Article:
21. See e.g. Vern L. Bullough, ‘Transsexualism in History’, Archives of Sexual Behavior, 4 (1975), 561–71; Gordene Olga MacKenzie, Transgender Nation (Bowling Green, OH: Bowling Green State University Press, 1994), 26–56; Sabrina Petra Ramet (ed.), Gender Reversals and Gender Cultures: Anthropological and Historical Perspectives (London: Routledge, 1996); Tiia Aarnipuu, Trans: Sukupuolen muunnelmia (Keuruu: Like, 2008).

22. The pseudonym belongs to Karl Heinrich Ulrichs. On Ulrichs’ life, see Hubert Kennedy, Karl Heinrich Ulrichs: Pioneer of the Modern Gay Movement (Concord, CA: Peremptory Publications, 2005).

23. Backman Johan af, ‘Ett fall af konträr sexualkänsla’, Finska Läkaresällskapets Handlingar, 24, 2–3 (1882), 151160.

24. Three publications by Magnus Hirschfeld were used in an article on homosexuality and crime. See Akseli Nikula, ‘Homoseksualiteetti ja sen oikeudellinen arvosteleminen’, Duodecim, 7–8 (1919), 248–73, 272.

25. Ibid., 264–7.

26. Ibid., 267, 269.

27. Dorchen Richter was Hirschfeld’s assistant who underwent castration in 1922 and had his penis removed and vagina constructed almost a decade later. Elena Mancini, Magnus Hirschfeld and the Quest for Sexual Freedom: A History of the First Sexual Freedom Movement (New York: Palgrave Macmillan, 2010), 69–70.

28. Lunbeck Elizabeth, The Psychiatric Persuasion: Knowledge, Gender, and Power in Modern America (Princeton, NJ: Princeton University Press, 1994), 193194, 299–300.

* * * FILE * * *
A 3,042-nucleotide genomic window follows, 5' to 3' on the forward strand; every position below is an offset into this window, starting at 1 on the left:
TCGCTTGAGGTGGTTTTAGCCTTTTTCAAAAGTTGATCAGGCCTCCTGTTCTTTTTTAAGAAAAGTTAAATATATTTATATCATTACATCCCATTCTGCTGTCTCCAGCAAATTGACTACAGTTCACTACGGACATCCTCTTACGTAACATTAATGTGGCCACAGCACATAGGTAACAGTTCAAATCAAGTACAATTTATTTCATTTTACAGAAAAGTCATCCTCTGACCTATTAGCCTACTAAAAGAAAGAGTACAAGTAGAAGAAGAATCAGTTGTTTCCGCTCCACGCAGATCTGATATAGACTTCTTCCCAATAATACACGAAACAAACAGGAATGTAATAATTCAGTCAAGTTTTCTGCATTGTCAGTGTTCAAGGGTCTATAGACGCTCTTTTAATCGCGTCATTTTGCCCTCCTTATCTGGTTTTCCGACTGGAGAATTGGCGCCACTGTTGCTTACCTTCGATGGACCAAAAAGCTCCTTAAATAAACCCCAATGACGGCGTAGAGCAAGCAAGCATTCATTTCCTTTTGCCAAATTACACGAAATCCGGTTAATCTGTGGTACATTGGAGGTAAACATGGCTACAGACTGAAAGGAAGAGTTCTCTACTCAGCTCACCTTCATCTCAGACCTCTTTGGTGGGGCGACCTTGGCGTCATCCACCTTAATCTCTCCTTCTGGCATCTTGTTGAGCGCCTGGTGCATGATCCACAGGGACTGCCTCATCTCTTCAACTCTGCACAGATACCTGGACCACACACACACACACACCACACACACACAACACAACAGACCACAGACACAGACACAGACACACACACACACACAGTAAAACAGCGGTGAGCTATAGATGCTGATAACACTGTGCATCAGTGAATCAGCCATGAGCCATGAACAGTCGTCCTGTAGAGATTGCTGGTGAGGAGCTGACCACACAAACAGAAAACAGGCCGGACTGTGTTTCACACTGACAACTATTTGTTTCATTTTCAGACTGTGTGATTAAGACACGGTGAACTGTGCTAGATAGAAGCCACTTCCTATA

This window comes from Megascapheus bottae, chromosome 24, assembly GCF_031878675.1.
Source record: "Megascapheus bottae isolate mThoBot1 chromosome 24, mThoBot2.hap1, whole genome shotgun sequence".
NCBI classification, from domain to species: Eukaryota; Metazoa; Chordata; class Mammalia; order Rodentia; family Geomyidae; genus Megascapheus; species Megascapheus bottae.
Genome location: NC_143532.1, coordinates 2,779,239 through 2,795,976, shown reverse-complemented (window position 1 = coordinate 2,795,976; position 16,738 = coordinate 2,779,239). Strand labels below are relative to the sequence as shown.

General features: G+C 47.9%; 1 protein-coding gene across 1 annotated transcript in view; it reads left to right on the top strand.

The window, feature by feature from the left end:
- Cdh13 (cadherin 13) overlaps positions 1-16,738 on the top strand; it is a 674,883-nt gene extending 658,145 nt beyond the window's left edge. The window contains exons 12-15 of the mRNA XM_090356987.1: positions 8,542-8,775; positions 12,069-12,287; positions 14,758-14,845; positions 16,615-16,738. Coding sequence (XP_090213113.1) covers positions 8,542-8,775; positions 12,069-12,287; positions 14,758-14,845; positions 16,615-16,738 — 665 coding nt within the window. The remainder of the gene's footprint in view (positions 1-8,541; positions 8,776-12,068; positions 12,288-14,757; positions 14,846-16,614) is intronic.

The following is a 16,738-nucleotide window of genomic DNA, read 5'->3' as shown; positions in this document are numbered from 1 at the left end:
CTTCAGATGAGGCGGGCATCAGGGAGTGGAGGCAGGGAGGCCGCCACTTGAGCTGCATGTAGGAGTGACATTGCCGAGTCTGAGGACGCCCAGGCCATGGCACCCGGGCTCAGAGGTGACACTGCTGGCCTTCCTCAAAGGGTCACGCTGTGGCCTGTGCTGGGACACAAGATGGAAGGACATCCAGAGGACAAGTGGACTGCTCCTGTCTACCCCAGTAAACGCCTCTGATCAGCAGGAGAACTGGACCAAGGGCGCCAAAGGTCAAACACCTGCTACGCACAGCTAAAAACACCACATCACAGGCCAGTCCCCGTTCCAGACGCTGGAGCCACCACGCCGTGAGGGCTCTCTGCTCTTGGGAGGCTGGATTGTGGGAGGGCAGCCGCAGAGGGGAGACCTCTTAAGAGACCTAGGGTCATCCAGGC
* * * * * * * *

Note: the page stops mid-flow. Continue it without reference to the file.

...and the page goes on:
29. Nikula, op. cit. (note 24), 271.

30. Herzog Dagmar, Sexuality in Europe: A Twentieth-Century History (New York: Cambridge University Press, 2011), 31.

31. Fleck Ludwik, Genesis and Development of a Scientific Fact (Chicago and London: The University of Chicago Press, 1981), 27.

32. See Maja Bondestam, Tvåkönad: Studier i den svenska hermafroditens historia (Riga: Nya Doxa, 2010); Jonas Liliequist, ‘Cross-dressing and the Perception of Female Same-Sex Desire in Early Modern Sweden’, Sex, State and Society: Comparative Perspectives on the History of Sexuality (Umeå: Nyheternas tryckeri KB I Umeå, 2000), 337–52.

33. The National Library has digitised newspapers in Finland from 1771 until 1920. Combination of technologies including optical character recognition enables fuzzy searches, which in turn have made possible the thorough searches on the topic. Impi’s family and education background are covered in Nikula’s report. Nikula, op. cit. (note 24), 264–5.

34. Oosterhuis Harry, ‘Sexual Modernity in the Works of Richard von Krafft-Ebing and Albert Moll’, Medical History, 56, 2 (2012), 152153.

35. Excerpt from a piece of writing that one of the patients dedicated to medical science, HPCA.

36. Also known as Maria Hospital.

37. Mak Geertje, Doubting Sex: Inscriptions, Bodies and Selves in Nineteenth-Century Hermaphrodite Case Histories (Manchester: Manchester University Press, 2012), 67.

38. HPCA.

39. On the discovery of drumsticks, see Ursula Mittwoch, Sex Chromosomes (New York: Academic Press, 1967), 165.

40. HPCA.

41. HPCA.